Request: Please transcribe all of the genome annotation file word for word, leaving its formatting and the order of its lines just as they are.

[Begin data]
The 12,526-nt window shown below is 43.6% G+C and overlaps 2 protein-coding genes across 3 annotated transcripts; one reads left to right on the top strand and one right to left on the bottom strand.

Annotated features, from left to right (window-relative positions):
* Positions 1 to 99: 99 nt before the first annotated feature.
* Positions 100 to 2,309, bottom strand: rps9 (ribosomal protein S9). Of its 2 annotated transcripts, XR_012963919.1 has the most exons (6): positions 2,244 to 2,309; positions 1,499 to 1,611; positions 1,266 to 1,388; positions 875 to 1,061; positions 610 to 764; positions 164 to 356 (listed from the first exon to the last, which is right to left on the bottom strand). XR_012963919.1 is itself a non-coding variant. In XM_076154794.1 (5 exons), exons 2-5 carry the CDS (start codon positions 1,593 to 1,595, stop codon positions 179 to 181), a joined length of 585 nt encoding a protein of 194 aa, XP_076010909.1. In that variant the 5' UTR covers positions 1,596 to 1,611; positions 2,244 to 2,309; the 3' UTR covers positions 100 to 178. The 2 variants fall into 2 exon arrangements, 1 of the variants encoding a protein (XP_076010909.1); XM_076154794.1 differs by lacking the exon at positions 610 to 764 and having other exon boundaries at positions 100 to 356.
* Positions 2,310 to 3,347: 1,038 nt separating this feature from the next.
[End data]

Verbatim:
The 12,526-nt window shown below is 43.6% G+C and overlaps 2 protein-coding genes across 3 annotated transcripts; one reads left to right on the top strand and one right to left on the bottom strand.

Annotated features, from left to right (window-relative positions):
* Positions 1 to 99: 99 nt before the first annotated feature.
* Positions 100 to 2,309, bottom strand: rps9 (ribosomal protein S9). Of its 2 annotated transcripts, XR_012963919.1 has the most exons (6): positions 2,244 to 2,309; positions 1,499 to 1,611; positions 1,266 to 1,388; positions 875 to 1,061; positions 610 to 764; positions 164 to 356 (listed from the first exon to the last, which is right to left on the bottom strand). XR_012963919.1 is itself a non-coding variant. In XM_076154794.1 (5 exons), exons 2-5 carry the CDS (start codon positions 1,593 to 1,595, stop codon positions 179 to 181), a joined length of 585 nt encoding a protein of 194 aa, XP_076010909.1. In that variant the 5' UTR covers positions 1,596 to 1,611; positions 2,244 to 2,309; the 3' UTR covers positions 100 to 178. The 2 variants fall into 2 exon arrangements, 1 of the variants encoding a protein (XP_076010909.1); XM_076154794.1 differs by lacking the exon at positions 610 to 764 and having other exon boundaries at positions 100 to 356.
* Positions 2,310 to 3,347: 1,038 nt separating this feature from the next.